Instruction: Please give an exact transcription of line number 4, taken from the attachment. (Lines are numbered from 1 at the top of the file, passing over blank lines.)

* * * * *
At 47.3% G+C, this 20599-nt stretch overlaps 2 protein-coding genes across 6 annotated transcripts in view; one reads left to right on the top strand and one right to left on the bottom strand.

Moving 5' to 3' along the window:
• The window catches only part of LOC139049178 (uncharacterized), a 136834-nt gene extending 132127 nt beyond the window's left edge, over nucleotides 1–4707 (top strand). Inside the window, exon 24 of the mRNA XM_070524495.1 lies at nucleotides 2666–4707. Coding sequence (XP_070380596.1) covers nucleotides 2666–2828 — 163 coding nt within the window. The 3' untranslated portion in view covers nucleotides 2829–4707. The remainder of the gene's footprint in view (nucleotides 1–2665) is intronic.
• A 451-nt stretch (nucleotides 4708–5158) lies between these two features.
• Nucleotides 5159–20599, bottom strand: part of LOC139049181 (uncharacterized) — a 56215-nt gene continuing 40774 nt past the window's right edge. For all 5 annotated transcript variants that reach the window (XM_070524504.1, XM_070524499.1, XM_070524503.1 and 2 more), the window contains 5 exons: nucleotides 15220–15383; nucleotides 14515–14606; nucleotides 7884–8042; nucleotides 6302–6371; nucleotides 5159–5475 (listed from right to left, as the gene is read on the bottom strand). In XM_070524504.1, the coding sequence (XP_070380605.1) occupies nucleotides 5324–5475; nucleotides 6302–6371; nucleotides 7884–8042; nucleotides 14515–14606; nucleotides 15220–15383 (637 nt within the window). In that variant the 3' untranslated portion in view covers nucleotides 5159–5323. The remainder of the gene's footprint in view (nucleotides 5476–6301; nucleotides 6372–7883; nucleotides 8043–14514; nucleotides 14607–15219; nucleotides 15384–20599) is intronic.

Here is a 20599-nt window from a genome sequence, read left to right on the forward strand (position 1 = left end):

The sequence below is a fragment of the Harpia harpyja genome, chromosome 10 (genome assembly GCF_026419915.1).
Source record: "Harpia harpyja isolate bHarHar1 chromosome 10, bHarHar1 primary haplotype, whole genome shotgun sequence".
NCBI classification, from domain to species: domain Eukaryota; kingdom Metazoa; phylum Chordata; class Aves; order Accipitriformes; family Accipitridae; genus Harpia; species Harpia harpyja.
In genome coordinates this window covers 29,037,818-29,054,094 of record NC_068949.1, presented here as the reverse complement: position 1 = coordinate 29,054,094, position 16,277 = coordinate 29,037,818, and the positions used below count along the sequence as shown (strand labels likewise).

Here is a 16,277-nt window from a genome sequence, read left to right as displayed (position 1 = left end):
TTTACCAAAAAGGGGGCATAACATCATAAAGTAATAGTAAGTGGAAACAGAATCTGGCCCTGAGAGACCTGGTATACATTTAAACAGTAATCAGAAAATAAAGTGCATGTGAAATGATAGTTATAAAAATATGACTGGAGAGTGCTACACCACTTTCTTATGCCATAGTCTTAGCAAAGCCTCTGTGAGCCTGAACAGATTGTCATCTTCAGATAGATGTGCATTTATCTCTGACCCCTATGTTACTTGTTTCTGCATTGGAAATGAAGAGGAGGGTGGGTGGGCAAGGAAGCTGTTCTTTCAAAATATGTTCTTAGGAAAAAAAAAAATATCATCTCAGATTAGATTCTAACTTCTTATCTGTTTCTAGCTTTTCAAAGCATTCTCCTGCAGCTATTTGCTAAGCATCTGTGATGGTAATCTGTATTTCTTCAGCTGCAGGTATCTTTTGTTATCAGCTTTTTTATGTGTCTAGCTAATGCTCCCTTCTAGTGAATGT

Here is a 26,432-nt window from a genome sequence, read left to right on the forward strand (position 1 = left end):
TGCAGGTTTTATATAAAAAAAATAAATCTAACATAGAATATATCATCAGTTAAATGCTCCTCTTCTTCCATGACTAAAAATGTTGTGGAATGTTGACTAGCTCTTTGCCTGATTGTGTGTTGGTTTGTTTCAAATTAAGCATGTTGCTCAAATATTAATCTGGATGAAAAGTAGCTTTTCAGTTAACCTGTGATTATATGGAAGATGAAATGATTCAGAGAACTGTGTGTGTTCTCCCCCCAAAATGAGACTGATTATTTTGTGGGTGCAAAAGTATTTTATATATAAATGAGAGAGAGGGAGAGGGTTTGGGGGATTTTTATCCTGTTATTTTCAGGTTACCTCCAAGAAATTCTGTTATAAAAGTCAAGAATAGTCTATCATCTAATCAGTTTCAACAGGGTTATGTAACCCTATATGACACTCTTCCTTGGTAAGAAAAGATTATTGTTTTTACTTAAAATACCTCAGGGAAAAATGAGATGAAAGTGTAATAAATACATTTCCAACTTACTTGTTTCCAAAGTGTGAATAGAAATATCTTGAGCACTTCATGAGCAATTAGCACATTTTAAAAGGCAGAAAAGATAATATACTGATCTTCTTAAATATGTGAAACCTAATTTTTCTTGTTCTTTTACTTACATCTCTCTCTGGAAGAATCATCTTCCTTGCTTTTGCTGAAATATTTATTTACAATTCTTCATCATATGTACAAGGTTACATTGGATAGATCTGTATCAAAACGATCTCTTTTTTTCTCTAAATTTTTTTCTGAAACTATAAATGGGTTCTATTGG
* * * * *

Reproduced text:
• A 451-nt stretch (nucleotides 4708–5158) lies between these two features.